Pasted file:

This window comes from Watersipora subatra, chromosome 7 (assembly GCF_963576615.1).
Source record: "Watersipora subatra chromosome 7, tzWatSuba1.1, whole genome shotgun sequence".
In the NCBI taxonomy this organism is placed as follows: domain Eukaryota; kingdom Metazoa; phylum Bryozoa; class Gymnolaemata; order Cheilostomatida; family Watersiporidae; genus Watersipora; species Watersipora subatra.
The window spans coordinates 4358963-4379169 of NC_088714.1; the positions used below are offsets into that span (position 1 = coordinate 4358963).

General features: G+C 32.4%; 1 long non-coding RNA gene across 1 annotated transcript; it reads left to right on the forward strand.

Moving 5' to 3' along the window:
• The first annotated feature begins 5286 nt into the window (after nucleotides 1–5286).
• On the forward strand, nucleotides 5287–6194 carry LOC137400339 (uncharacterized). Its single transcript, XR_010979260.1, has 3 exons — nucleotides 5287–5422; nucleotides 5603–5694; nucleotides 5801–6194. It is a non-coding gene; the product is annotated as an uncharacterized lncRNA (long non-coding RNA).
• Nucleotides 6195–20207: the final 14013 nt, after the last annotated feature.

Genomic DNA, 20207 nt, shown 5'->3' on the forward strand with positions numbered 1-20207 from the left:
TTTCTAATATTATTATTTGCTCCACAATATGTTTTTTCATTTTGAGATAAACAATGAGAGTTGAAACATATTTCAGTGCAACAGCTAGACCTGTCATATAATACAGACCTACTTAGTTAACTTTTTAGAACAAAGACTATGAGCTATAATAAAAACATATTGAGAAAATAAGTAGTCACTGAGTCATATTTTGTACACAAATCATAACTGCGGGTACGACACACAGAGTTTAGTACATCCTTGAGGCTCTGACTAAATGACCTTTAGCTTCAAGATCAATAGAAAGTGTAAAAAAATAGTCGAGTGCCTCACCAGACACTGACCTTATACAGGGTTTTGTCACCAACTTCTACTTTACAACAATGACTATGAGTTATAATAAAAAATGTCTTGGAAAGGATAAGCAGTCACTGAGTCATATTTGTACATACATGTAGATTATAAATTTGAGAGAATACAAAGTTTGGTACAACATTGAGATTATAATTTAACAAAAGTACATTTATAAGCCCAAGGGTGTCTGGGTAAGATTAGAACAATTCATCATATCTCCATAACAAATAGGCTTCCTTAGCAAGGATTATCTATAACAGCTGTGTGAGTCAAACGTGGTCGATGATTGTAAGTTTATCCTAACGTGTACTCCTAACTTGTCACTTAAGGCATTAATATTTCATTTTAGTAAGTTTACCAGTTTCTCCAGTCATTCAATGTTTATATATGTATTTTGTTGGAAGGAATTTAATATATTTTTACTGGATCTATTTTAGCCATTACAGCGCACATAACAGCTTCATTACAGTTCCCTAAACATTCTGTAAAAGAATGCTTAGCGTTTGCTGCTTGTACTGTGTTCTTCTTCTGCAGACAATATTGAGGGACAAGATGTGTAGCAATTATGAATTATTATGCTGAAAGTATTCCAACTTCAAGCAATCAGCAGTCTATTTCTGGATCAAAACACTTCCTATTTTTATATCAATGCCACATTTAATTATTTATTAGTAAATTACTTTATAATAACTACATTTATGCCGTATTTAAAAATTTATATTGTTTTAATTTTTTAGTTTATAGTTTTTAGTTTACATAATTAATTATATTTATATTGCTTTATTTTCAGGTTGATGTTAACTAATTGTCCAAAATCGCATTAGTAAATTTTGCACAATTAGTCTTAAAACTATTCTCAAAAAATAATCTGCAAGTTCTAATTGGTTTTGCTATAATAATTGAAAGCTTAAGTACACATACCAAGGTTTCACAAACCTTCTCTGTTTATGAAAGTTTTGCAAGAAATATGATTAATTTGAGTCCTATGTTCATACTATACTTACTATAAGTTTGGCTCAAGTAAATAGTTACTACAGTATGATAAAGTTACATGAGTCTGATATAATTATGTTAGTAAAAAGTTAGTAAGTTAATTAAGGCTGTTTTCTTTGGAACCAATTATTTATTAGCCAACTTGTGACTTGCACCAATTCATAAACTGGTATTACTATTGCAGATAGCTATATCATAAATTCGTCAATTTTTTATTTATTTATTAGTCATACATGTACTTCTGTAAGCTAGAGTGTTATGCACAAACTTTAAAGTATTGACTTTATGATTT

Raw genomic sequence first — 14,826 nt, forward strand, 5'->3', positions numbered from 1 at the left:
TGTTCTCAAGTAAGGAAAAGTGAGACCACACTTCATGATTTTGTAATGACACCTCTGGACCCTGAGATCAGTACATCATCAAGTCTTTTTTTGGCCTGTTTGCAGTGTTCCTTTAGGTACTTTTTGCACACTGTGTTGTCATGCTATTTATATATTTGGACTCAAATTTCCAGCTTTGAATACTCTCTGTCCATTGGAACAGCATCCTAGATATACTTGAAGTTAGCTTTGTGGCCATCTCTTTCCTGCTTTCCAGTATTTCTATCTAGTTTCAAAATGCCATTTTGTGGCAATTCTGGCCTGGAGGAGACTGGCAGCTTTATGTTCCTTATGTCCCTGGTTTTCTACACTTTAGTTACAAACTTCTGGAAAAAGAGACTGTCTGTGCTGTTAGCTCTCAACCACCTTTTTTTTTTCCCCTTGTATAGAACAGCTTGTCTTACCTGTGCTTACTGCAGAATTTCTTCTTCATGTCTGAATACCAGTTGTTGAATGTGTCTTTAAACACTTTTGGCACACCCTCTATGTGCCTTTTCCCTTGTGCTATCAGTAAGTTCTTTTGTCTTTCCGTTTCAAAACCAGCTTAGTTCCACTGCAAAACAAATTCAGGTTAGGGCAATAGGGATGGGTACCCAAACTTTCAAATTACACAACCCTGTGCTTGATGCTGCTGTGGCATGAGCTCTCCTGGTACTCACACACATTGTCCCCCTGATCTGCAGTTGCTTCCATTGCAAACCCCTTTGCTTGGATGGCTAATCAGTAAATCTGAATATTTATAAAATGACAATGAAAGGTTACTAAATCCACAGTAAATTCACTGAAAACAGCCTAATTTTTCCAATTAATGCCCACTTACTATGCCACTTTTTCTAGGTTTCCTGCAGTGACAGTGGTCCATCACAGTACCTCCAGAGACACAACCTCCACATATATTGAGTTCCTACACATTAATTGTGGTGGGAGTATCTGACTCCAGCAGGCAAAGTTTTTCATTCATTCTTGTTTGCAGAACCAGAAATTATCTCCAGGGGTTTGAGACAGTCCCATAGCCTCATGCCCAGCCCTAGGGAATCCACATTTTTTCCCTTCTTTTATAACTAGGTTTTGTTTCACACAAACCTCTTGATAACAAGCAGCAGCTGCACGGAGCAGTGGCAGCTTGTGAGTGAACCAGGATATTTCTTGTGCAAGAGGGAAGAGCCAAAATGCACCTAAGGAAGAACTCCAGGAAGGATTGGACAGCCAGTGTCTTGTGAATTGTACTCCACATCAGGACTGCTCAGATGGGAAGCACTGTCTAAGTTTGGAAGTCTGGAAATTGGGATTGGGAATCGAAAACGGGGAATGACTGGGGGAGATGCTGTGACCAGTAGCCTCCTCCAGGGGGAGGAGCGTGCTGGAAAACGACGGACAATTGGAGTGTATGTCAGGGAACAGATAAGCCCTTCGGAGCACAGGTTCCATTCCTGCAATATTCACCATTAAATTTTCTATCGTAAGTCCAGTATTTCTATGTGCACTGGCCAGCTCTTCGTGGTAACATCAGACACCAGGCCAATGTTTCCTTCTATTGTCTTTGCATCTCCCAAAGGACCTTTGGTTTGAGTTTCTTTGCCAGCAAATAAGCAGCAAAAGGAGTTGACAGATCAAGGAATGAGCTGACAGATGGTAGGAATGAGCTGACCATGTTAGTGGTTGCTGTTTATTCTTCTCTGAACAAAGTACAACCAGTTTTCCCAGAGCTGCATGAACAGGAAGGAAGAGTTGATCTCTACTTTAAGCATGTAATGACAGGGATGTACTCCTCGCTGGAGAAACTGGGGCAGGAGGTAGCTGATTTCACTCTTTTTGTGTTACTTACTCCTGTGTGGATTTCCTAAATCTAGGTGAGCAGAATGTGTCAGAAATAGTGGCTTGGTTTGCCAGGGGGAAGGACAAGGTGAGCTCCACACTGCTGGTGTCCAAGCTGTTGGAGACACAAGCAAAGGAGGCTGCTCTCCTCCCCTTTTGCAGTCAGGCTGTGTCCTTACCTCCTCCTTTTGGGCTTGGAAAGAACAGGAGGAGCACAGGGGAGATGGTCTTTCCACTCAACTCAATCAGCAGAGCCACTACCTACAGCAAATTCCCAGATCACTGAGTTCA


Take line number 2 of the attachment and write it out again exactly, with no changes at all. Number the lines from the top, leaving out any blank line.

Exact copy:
Source record: "Watersipora subatra chromosome 7, tzWatSuba1.1, whole genome shotgun sequence".